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Greta Garbo, the Blitz and getting arrested—Lucian Freud biography throws light on racy early years

Reflection (self-portrait), 1985, by Lucian Freud © The Lucian Freud Archive / Bridgeman Images

The first volume of William Feaver's long awaited biography of the late artist Lucian Freud comes out this week, and if recent excerpts are anything to go by, it will not disappoint. "Freud met frequently with his close friend Feaver to whom he spoke freely about his extraordinary work and rakish personal life," according to a Sunday Times blurb. Colourful episodes include Freud's attempt at breaking into the Palace Theatre in Cambridge Circus, London, on 30 August 1941. "Suffolk artist fined for damaging London theatre," screamed the headline on the Ipswich Evening Star. Freud explained that in the blackout after the Blitz, he tried to gain entry into the sumptuous venue with colleague Mary Keene. "It was a 'how about in here' situation? We had pushed these iron bars and as we were crashing up these palatial stairs into the darkened circle, we were caught by police and dogs and locked up in Tottenham Court Road police cells for the rest of the night," Freud said.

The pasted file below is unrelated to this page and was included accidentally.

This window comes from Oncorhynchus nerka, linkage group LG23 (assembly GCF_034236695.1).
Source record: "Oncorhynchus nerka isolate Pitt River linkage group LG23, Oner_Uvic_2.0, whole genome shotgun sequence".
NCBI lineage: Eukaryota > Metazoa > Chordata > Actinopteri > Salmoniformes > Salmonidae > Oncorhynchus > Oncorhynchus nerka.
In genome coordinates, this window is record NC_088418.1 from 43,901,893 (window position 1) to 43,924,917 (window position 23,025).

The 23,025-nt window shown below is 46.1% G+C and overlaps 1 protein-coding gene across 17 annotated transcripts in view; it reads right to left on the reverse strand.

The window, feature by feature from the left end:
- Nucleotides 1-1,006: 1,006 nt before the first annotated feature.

In 1948 meanwhile, the young artist met the alluring movie star Greta Garbo at Reddish House in Wiltshire. The pair were introduced by the society photographer Cecil Beaton, and Freud was duly smitten. "I thought she was wonderful," he recalled. "She said, 'Comm and sit 'ere,' and it was a chair for one, not two and I squeezed in. She looked marvellous. She drove Cecil mad and he'd become gruff and manly and say, 'We must go for a walk,' and she'd say, 'I've left my shoes in New York.' " The Lives of Lucian Freud: Youth 1922-1968 (Bloomsbury Publishing) is published 5 September.